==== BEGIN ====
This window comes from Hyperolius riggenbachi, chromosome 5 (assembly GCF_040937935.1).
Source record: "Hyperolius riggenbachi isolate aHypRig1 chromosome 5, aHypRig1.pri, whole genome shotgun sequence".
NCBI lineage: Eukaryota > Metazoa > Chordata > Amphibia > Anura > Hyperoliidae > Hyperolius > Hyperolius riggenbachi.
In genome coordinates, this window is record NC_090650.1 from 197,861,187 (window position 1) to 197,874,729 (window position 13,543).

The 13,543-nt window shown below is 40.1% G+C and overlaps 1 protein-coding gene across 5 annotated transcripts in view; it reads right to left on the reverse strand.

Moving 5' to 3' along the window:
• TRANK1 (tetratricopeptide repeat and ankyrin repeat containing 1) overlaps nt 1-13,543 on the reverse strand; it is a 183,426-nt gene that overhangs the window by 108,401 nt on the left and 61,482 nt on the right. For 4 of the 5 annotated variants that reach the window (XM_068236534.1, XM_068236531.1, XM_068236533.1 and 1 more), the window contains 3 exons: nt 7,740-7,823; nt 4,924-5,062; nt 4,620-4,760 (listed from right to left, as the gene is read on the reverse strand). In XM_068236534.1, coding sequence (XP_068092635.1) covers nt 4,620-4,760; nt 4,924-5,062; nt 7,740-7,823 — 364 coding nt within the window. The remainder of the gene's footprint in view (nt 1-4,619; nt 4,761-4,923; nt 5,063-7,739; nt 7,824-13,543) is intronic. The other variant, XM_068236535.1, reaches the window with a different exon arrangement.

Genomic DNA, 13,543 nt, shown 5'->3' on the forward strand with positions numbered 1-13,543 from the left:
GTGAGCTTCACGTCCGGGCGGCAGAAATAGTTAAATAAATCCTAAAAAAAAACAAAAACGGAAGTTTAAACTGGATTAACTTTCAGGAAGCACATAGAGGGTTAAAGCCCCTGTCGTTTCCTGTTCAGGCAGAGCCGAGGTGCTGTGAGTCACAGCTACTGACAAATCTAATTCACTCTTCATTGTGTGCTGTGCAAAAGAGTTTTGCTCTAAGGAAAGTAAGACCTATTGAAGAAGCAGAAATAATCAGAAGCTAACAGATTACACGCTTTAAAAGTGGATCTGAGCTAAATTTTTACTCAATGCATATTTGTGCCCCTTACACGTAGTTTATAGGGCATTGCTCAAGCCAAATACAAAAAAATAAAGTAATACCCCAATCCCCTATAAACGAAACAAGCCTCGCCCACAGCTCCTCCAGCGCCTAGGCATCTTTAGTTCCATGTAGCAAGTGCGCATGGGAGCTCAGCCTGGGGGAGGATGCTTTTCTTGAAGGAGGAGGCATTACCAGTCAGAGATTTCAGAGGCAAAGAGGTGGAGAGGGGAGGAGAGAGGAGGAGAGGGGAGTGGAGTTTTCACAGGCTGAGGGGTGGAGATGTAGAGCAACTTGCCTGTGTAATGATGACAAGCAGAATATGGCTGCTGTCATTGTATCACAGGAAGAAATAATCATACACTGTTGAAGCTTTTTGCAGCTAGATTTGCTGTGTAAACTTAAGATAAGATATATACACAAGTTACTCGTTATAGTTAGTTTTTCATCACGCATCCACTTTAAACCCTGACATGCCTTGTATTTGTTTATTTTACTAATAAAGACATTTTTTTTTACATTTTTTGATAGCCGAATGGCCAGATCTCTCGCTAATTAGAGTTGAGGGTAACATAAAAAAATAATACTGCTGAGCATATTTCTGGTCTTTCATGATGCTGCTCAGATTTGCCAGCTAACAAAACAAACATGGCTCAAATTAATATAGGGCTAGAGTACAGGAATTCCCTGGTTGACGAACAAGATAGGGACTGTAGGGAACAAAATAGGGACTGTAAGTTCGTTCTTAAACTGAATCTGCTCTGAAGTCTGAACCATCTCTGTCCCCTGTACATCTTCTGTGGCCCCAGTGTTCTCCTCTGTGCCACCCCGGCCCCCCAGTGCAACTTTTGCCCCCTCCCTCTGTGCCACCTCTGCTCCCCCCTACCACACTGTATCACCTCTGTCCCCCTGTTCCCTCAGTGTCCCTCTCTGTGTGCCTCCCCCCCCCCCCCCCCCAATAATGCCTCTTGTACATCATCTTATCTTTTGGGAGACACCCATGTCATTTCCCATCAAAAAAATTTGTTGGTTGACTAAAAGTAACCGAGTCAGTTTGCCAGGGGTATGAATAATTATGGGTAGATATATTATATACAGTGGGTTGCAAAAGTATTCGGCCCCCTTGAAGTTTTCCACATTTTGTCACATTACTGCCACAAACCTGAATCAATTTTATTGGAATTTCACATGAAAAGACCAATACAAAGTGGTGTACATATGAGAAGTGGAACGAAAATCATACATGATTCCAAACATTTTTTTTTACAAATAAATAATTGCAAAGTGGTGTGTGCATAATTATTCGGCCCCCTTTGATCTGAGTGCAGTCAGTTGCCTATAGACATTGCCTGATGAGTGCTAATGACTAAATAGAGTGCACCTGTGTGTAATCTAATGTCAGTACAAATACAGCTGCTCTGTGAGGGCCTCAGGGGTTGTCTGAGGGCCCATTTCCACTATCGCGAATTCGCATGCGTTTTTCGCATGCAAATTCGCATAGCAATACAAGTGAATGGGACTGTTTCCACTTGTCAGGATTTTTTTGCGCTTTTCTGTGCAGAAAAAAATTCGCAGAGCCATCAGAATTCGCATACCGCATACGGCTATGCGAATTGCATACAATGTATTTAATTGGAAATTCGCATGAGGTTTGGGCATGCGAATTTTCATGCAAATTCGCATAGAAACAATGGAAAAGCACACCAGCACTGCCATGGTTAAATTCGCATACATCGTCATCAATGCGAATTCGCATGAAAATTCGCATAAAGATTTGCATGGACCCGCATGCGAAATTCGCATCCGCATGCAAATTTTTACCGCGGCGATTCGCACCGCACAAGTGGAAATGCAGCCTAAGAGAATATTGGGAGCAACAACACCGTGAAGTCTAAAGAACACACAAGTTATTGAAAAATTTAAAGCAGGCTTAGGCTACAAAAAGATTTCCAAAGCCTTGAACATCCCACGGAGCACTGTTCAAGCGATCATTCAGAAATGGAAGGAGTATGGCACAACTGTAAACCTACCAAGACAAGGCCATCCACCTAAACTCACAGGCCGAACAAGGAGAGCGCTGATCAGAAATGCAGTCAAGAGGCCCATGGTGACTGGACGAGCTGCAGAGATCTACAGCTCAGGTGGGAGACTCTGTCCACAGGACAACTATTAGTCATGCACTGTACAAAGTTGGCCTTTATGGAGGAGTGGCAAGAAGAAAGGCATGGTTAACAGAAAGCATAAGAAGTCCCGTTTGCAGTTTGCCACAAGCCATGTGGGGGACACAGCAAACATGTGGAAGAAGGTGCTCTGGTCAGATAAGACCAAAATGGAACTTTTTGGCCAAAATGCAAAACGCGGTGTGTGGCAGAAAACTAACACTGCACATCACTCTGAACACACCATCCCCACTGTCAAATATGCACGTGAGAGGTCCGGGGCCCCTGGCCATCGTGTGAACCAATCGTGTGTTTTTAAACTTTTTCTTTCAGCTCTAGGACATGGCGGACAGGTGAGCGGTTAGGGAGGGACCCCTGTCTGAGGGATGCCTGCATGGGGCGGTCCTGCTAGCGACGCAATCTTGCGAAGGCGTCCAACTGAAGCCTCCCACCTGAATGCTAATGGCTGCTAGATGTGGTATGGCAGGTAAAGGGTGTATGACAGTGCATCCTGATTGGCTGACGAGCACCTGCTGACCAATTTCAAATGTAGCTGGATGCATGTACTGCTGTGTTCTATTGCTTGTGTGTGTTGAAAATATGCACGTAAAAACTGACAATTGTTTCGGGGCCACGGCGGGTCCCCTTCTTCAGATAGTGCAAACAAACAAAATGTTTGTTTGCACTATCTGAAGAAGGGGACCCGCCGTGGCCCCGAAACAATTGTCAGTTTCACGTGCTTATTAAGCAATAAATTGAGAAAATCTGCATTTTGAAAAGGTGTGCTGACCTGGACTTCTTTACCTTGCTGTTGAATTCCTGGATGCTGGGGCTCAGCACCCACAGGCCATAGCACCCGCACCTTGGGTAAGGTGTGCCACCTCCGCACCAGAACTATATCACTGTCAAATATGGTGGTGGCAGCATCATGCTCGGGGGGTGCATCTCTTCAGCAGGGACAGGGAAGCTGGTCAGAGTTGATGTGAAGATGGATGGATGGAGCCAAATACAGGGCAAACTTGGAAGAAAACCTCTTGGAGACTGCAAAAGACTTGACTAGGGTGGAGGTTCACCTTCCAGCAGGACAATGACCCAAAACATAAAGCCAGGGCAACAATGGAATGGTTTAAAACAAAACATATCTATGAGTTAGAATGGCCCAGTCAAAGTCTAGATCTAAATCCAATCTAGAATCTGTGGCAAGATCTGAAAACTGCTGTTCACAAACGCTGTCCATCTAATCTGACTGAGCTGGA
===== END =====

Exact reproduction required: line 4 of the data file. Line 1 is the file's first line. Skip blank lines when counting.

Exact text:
In genome coordinates, this window is record NC_090650.1 from 197,861,187 (window position 1) to 197,874,729 (window position 13,543).